Parkinson and related disorders by educating
patients, caregivers and their communities,
and by supporting them holistically in their
journey with Parkinson.
To disseminate knowledge and information
which promote better care and management
of Parkinson through books, websites,
talks and public forums.
To provide therapeutic programmes and services
that help patients sustain their functions and
total well-being.
To establish a social and community network
of support for patients and caregivers through
support groups, healthcare training and
social events.
   
Singapore’s first community-based Parkinson Centre
provides people with Parkinson and their caregivers
with the much needed support beyond those
provided in hospitals. Located within minutes from
Bishan Bus Interchange and MRT station, the Centre
is easily accessible by public transport. It is located
at the void deck of HDB block 191 Bishan Street 13.
More information on Parkinson Society Singapore
is available at
the tulip story  , 
About Nanyang
Technological University,
School of Art, Design and Media
Established in 2005 as part of Nanyang
Technological University (NTU), the School of
Art, Design and Media (ADM) has established
itself as one of Singapore’s leading creative
centres for tertiary education in art, design and
media. ADM offers a unique experience in art and
design education within an interdisciplinary and
collaborative learning environment.
ADM offers a four year Bachelor of Fine Arts (BFA)
degree in six areas: Digital Animation, Digital
Filmmaking, Photography and Digital Imaging,
Interactive Media, Product Design and Visual
Communication. Supported by inspiring and
dedicated faculty from across the globe, ADM
blends Western and Eastern approaches to art,
design and media education. It also provides a
studio-based learning environment within ADM
and possibilities for interdisciplinary studies
within NTU. Students graduate from ADM with
the knowledge and skills that will make them
successful artists and designers in the future.
In addition, students can go on to continue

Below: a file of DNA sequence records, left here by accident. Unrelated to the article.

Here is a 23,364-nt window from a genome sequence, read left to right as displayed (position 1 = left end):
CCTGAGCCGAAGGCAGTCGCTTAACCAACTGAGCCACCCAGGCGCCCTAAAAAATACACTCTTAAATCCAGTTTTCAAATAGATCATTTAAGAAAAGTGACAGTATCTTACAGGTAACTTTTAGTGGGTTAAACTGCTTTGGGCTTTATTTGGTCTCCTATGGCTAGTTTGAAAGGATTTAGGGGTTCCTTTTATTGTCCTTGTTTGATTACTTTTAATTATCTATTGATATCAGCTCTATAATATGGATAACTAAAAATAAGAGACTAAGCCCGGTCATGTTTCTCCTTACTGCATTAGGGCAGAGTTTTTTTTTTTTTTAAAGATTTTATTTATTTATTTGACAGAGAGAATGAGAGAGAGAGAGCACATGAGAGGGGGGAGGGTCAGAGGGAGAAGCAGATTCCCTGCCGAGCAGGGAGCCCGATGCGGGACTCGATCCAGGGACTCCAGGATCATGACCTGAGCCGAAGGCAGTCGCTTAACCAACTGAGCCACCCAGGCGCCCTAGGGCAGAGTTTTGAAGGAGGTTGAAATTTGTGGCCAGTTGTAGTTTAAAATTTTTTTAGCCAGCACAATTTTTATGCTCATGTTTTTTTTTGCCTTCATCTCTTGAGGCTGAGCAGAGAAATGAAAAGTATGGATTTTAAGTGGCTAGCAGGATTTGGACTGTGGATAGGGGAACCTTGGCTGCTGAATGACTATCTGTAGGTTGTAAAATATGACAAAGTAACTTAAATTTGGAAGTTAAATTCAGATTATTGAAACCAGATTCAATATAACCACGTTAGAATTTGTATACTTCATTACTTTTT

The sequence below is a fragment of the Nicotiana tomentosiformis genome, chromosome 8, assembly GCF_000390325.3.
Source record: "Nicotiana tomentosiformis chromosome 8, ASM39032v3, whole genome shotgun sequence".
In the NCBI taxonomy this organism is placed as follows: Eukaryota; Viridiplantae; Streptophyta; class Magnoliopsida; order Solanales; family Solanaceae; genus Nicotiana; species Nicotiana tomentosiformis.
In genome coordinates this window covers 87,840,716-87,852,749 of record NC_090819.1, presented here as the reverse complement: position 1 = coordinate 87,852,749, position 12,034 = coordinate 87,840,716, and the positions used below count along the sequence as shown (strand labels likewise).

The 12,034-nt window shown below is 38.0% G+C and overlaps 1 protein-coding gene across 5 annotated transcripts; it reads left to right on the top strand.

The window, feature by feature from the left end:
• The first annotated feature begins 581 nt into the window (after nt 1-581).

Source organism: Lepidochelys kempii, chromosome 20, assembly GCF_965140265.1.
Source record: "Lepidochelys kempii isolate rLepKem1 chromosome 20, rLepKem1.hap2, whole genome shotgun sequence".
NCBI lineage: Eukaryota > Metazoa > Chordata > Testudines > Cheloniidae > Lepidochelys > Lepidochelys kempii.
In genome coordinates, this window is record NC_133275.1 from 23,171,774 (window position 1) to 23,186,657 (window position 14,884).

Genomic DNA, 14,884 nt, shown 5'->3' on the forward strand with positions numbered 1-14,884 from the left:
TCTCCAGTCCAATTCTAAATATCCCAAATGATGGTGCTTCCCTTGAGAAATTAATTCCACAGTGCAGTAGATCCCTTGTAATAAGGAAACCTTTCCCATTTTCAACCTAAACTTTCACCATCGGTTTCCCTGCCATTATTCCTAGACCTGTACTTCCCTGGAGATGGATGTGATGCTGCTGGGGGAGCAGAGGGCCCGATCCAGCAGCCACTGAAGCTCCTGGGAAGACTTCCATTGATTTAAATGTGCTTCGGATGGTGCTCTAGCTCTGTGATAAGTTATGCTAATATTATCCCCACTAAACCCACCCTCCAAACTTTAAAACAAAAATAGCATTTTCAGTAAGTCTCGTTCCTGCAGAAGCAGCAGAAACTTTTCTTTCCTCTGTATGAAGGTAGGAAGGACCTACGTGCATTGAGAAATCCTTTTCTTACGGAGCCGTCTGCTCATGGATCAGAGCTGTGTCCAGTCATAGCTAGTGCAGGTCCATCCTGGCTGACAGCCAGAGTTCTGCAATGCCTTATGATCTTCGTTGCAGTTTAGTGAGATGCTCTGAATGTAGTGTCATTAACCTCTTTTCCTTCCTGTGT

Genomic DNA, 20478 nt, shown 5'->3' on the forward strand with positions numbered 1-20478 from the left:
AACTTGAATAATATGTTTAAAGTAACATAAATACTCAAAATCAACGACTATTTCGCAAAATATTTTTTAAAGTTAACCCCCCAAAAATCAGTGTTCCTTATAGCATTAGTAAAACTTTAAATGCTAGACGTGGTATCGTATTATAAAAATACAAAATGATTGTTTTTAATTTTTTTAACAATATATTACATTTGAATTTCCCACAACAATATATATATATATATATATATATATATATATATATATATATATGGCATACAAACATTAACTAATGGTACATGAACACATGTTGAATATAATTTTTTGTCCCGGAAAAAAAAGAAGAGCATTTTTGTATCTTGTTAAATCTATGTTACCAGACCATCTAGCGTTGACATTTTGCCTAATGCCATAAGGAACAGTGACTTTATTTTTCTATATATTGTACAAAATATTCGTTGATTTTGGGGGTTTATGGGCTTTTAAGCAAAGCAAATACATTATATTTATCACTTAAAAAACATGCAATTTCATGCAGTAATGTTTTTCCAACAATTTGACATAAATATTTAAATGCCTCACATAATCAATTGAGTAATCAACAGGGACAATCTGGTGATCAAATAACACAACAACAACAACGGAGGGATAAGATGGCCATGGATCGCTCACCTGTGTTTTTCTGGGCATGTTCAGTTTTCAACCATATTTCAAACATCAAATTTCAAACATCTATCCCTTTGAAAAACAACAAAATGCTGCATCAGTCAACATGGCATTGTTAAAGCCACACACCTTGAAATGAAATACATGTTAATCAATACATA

their studies in art, design and media at both
Masters and PhD level, now available under our
Graduate Programmes. We also have the Centre for
Contemporary Art (CCA) at Gillman Barracks that is
linked to ADM. This is an exciting new NTU research
centre and exhibition space, giving opportunities
to learn from and work with the artists, researchers
and curators who visit the CCA.
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1. Tan, L.c.S., Venketasubramanian,N., Hong, C.Y.,
Sahadevan, S., Chin, J.J., Krishnamoorthy, E.S., Tan, A.K.Y.,
Saw, S.M., Prevalence of Parkinson's Disease In Singapore
Chinese Vs Malays Vs Indians. Neurology, 2004. 62.
2. Tan, L.C.S., Tan, A.K.Y., Tjia, H.T.L., The profile
of hospitalised patients with Parkinson's Disease.
Annals Academy of Medicine, 1998. 27(6).
3. Miller, N., et al., How do I sound to me? Perceived
changes in communication in Parkinson's disease.
Clinical Rehabilitation, 2008. 22(1): p. 14-22.
4. Simpson, J., et al., Social support and psychological
outcome in people with Parkinson's disease: evidence for a
specific pattern of associations. British Journal of Clinical
Psychology, 2006. 45(4): p. 585-590.
5. Aarsland, D., et al., The rate of cognitive decline in
Parkinson disease. Archives of Neurology, 2004. 61(12):
p. 1906-1911.
6. Richard, I.H., R.B. Schier, and R. Kurlan, Anxiety and
Parkinson's disease. The Journal of neuropsychiatry and
clinical neurosciences, 1995. 8(4): p. 383-392.
7. Carter, J.H., et al., Living with a person who has
Parkinson's disease: the spouse's perspective by stage of
disease. Movement Disorders, 1998. 13(1): p. 20-28.
8. Davey, C., et al., Falling in Parkinson's disease: the impact
on informal caregivers. Disability & Rehabilitation, 2004.
26(23): p. 1360-1366.
9. Marianne Caap-Ahlgren RN, B. and O. Dehlin, Factors
of importance to the caregiver burden experienced by family
caregivers of Parkinson’s disease patients. Aging clinical and
experimental research, 2002. 14(5): p. 371-377.
10. Tan, S.B., A.F. Williams, and M.E. Morris, Experiences
of caregivers of people with Parkinson’s disease in Singapore:
a qualitative analysis. Journal of clinical nursing, 2012.
21(15 -16): p. 2235-2246.
11. Swindells, R., et al., Eudaimonic well-being and
community arts participation. Perspectives in Public Health,
2013. 133(1): p. 60-65.
12. Starico, R.L., Arts in health: a review of medical
literature, 2004, Arts Council England London.
13. Stuckey, H.L. and J. Nobel, The connection between
art, healing, and public health: a review of current literature.
American Journal of Public Health, 2010. 100(2): p. 254-263.
14. Noice, T., H. Noice, and A.F. Kramer, Participatory arts
for older adults: a review of benefits and challenges.
The Gerontologist, 2013: p. gnt138.
15. Rubenstein, L.Z., K.R. Josephson, and A.S. Robbins,
Falls in the nursing home. Annals of internal medicine, 1994.
121(6): p. 442-451.
16. Castora-Binkley, M., et al., Impact of arts participation
on health outcomes for older adults. Journal of Aging,
Humanities, and the Arts, 2010. 4(4): p. 352-367.
17. Cohen, G., New theories and research findings on the
positive influence of music and art on health with ageing.
Arts & Health, 2009. 1(1): p. 48-62.
18. Elkis-Abuho, D.L., et al., Eects of Clay Manipulation
on Somatic Dysfunction and Emotional Distress in Patients
with Parkinson's Disease. Art Therapy: Journal of the
American Art Therapy Association, 2008. 25(3): p. 122-128.
19. Goldblatt, R., et al., Understanding clinical benefits
of modeling clay exploration with patients diagnosed with